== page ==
The U.S. government is trying to give truckers a break, doing away with a 62-year-old paperwork rule that was costing the industry as much as $1.7 billion annually.
Truck drivers will no longer have to file daily reports after routine pre- and post-trip inspections if there aren’t safety defects or maintenance concerns, the U.S. Transportation Department said. A final regulation being issued today will take effect Dec. 18, ending a requirement implemented by the Interstate Commerce Commission during the Truman era in 1952.
President Barack Obama challenged federal agencies in a 2011 executive order to identify rules that are “outmoded, insufficient or excessively burdensome.” The reports on trucks without safety problems fit the target of red tape and waste, Transportation Secretary Anthony Foxx said in an interview.
“This is one of the leading paperwork regulations in government right now,” Foxx said. “We have put this rule through the paces, and we’re satisfied there will be no reduction in safety.”
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About 95 percent of the current inspection reports indicate no safety concerns, according to the Transportation Department. Truck drivers spend about 46.7 million hours a year completing those reports, the department said. The time saved would be worth about $1.7 billion a year to the industry, according to the department.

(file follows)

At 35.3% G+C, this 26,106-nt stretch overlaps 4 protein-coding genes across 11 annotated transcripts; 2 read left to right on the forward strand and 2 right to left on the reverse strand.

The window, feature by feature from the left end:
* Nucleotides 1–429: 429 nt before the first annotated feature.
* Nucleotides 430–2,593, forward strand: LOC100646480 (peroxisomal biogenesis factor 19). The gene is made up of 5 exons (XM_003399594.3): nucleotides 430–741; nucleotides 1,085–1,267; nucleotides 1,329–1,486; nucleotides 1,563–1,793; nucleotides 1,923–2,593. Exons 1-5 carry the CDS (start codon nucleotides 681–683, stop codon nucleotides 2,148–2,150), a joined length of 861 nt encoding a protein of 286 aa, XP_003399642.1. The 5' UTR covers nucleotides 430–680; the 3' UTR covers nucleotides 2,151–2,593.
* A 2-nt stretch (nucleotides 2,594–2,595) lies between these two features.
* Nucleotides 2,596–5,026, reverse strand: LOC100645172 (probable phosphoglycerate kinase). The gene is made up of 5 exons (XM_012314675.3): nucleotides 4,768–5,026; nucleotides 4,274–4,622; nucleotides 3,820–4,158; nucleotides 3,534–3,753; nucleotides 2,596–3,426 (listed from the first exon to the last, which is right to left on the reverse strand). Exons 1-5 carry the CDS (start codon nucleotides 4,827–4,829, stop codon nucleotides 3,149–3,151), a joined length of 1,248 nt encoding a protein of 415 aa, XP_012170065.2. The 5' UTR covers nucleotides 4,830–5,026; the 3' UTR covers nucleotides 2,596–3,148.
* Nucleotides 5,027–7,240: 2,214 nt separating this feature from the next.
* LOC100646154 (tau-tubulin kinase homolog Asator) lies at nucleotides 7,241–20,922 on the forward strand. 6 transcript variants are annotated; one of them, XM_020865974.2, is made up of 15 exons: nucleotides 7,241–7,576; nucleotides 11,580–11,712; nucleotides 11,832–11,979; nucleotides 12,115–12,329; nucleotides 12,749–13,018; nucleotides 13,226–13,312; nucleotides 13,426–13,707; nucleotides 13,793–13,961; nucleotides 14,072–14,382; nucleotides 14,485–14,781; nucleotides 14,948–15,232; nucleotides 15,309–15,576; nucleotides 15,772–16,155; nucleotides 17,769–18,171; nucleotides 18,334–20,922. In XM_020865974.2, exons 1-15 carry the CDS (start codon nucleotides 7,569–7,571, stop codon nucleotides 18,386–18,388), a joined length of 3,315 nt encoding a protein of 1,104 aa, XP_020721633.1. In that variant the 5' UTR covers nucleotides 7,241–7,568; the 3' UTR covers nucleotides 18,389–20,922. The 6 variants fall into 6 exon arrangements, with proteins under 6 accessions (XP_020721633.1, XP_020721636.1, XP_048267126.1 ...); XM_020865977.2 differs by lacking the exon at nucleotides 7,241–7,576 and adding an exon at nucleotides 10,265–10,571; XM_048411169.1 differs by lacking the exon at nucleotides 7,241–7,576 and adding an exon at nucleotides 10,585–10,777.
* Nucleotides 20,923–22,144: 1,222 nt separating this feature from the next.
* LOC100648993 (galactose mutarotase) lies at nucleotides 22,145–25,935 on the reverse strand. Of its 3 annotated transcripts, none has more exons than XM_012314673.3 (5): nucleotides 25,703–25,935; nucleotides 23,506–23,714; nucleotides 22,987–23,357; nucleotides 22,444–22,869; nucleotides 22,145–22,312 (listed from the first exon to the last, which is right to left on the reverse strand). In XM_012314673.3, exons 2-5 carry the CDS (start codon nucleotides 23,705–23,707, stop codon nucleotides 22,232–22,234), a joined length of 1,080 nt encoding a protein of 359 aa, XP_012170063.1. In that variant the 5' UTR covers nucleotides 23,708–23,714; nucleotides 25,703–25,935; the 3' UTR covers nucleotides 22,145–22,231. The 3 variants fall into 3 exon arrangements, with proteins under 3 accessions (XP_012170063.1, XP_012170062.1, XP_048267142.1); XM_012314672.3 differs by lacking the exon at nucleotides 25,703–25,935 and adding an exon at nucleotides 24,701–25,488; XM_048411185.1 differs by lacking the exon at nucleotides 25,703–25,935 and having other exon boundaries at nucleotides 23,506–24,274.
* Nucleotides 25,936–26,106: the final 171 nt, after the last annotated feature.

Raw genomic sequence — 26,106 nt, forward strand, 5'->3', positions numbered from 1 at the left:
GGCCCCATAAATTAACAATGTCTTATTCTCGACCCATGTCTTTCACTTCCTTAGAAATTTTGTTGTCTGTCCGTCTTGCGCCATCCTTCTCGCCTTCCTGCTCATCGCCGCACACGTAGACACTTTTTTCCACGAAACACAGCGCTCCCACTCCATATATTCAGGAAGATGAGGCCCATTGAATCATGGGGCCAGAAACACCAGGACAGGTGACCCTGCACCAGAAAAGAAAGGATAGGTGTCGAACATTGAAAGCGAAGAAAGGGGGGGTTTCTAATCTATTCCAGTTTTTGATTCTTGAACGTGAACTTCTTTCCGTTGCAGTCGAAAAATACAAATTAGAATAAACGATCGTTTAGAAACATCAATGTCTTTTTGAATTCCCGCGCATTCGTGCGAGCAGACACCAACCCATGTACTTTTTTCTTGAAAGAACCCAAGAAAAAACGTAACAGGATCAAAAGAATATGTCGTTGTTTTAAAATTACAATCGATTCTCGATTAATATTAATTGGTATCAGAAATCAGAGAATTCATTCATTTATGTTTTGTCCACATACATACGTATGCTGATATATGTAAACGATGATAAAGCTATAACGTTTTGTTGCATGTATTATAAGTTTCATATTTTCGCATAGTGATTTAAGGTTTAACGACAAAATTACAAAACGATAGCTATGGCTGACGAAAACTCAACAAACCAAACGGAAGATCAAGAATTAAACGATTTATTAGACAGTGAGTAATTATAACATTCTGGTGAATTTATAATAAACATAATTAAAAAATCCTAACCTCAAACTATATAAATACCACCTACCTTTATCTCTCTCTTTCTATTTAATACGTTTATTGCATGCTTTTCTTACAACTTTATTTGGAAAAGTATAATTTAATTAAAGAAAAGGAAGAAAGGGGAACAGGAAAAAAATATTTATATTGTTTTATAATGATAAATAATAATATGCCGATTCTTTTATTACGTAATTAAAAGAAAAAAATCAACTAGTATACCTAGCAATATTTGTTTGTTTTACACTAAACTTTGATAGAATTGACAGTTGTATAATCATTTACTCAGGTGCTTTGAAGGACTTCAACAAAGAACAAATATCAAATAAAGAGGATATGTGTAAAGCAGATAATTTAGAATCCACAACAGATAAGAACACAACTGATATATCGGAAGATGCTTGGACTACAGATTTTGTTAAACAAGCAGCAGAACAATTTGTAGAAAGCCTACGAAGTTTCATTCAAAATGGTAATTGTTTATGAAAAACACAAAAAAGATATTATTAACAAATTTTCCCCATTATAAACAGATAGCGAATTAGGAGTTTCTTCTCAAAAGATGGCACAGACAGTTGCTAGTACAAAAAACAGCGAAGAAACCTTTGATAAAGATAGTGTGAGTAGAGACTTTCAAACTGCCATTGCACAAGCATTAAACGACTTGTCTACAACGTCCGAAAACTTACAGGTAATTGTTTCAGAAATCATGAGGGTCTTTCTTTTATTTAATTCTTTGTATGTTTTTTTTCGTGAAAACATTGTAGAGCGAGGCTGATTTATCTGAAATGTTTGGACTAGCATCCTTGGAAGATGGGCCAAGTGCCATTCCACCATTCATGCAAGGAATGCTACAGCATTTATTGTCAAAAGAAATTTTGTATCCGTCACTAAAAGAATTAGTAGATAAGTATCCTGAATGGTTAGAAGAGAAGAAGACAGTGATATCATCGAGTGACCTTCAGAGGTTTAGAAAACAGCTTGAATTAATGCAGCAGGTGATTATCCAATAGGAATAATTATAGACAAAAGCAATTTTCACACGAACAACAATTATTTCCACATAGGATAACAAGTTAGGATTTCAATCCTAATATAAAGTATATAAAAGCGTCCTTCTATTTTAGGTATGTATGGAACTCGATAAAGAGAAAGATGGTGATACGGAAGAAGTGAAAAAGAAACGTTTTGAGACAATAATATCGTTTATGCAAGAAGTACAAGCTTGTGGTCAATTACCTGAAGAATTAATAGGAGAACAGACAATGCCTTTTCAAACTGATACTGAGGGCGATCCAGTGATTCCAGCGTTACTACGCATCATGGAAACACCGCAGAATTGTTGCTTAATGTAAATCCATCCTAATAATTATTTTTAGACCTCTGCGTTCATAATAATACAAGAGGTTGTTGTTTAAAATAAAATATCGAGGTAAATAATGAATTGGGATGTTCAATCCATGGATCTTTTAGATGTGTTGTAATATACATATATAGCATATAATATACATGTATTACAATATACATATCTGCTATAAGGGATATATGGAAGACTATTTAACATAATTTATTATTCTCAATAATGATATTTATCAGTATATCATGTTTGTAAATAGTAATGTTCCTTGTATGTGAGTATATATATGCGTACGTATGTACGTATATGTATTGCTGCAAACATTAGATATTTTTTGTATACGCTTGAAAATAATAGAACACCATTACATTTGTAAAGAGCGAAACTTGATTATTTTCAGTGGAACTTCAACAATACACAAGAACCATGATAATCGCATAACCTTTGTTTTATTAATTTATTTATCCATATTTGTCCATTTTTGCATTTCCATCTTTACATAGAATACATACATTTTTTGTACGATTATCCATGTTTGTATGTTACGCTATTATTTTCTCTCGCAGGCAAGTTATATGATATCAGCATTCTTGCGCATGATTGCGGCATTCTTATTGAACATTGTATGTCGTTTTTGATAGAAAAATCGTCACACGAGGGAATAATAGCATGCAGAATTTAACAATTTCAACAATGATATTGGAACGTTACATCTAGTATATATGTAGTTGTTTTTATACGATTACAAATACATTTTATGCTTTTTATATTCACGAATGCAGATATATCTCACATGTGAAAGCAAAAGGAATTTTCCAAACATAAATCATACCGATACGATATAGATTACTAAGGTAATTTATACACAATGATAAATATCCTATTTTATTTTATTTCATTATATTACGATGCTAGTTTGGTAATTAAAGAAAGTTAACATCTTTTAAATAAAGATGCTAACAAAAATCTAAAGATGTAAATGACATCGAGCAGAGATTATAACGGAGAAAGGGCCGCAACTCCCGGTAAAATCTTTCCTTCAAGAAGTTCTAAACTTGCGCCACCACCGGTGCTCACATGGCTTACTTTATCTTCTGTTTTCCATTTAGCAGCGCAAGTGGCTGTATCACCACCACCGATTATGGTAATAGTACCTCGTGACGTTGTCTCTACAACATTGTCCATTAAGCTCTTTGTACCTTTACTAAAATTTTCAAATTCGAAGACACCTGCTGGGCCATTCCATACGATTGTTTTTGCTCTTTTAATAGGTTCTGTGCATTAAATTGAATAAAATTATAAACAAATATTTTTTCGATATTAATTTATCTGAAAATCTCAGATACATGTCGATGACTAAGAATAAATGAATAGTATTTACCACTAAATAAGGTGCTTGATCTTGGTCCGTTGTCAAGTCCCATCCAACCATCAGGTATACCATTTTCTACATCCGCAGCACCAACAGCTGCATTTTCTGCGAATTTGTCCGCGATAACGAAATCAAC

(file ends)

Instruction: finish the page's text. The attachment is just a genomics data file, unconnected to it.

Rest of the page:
Free from filing the reports, drivers should be able to stay focused on their jobs and the safety of everyone else on the road, Scott Darling, acting chief of the Federal Motor Carrier Safety Administration, said in a statement.
The American Trucking Associations, while supportive of the effort, questioned the estimated economic benefit. About 40 percent of the 600,000 to 800,000 electronic data recorders in use by the industry have the means to file driver reports electronically, the Arlington, Virginia-based trade group said.
About 35 percent of the group’s members said they would continue filing reports even without a regulation, saying they help to maintain effective maintenance.
Advocates for Highway and Auto Safety, a Washington-based watchdog group, urged the Transportation Department to continue to require the reports as a daily reminder to drivers to be on the lookout for potential maintenance problems.
“We have to make sure, where there are rules that are burdensome and don’t add to the bottom line on safety, that we’re clear-eyed enough to be in a position to relieve those burdens,” Foxx said.
Commercial drivers who operate passenger-carrying buses will still have to file the inspection reports in all cases, even if there’s no defect or maintenance issue.